In my compromised state, I am thinking about the head and the heart – about how, after twenty years, I should be better about connecting what I am thinking and how I am feeling; about what a martyr I can be; about the headless body in the crypt. I am thinking about Saint James; I am thinking about what it means to Follow.

If you know your New Testament, you know that Jesus calls to James and John to follow him, and they do – immediately. (Matt. 4:21-22). I am wondering what it is like to have faith that strong; to believe so ferociously in the future; to trust someone so deeply. I wonder how Saint James felt when he watched all those miracles being performed – demons cast out; people walking on water; folks raised from the dead. James gave it all up; he followed some crazy-talking dude around on the strength of a mere come-on; he blew up his own comfortable life as the first-born son of a middle-class tradesman and he just…went.

And where did it get poor James? Murdered. Martyred. Beheaded. His body brought back to the site of his Iberian mission; entombed with two others in the belly of a Gothic stone heap with a nice view. And I think he’d probably do it all again, too, just for the chance to take that first leap of faith; to follow.

I order another Estrella, and fiddle with the scallop shell on the red cord attached to my backpack, and a sinking feeling fills my stomach. I am so afraid of following; of losing control. I want the connection, but not the responsibility; I want the benefits, but I don’t want to watch the messy demons exorcised. I want to think I am the James, but actually, I’m the Thomas, or the Peter.

I want ferocious love, but I don’t want to lose my head over it.

I sip my second, ill-advised beer in contemplative silence, realising it has taken me fully twenty years to understand that I have spent all this time chasing something, trying not give up control, not knowing until now that the only way to become a Whole Person again is to lose my head.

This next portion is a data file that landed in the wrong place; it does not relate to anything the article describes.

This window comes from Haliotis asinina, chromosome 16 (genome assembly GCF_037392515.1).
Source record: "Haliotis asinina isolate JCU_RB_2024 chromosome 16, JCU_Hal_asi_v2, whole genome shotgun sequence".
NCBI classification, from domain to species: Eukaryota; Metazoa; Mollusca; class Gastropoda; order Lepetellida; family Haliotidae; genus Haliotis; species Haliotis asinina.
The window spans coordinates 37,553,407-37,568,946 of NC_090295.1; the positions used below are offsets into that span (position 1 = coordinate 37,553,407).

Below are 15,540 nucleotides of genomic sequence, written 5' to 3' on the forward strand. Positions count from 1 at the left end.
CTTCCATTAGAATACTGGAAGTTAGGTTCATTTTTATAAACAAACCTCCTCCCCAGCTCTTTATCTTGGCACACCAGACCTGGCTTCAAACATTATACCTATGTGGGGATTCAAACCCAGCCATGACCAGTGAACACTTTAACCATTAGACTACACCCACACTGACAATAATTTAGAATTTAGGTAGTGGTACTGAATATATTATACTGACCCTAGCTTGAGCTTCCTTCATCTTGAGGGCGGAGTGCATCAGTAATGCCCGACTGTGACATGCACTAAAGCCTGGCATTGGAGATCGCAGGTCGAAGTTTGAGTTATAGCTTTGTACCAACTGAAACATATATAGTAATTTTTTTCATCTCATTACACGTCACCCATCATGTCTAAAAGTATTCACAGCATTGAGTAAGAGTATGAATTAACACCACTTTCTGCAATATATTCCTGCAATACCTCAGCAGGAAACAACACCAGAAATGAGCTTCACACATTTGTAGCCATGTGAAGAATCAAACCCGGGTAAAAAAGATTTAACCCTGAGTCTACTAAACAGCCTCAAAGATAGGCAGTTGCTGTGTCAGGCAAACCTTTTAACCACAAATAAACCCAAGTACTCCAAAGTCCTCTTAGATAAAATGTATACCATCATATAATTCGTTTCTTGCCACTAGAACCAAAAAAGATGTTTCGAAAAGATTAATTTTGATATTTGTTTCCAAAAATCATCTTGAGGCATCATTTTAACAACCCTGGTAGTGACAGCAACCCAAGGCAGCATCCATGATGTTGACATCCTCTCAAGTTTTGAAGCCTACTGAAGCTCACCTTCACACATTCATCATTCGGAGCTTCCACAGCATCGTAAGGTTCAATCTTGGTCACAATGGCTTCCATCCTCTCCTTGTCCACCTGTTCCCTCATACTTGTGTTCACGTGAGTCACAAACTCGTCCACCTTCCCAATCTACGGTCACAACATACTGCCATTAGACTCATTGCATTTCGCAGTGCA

At the end of June, I fly to Madrid to be with JRA and Lady H; Grandma and Papa. We are celebrating and mourning; vacationing and working. Both Grandma and Papa have worked in and across Spain for many years; JRA is fluent in the language; only Lady H and I have some catching up to do. We eat late-night dinners and drink late-night wine, and generally, things are Okay, even as we approach the Anniversary of the Last Day of the World.

The Last Day of the World happened last July. Pete had messaged me that June, asking if Paul and I wanted to go out to dinner for JRA’s birthday – the date was set for an early-July Saturday night between his birthday and hers. We had met – two couples – at a wheelchair-friendly restaurant, and had taken a long, leisurely summer dinner. Paul and I had gone on holiday for the two weeks after – first to California; then to Newport. It was nice – it was the last, pleasant dinner out I could remember having with Paul – no fighting; no drama. But within two weeks, Pete’s younger brother Tommy had died suddenly. Within six months, Paul and I were separated, and Pete himself died shortly thereafter.

Nothing was ever the same again after that one, specific night.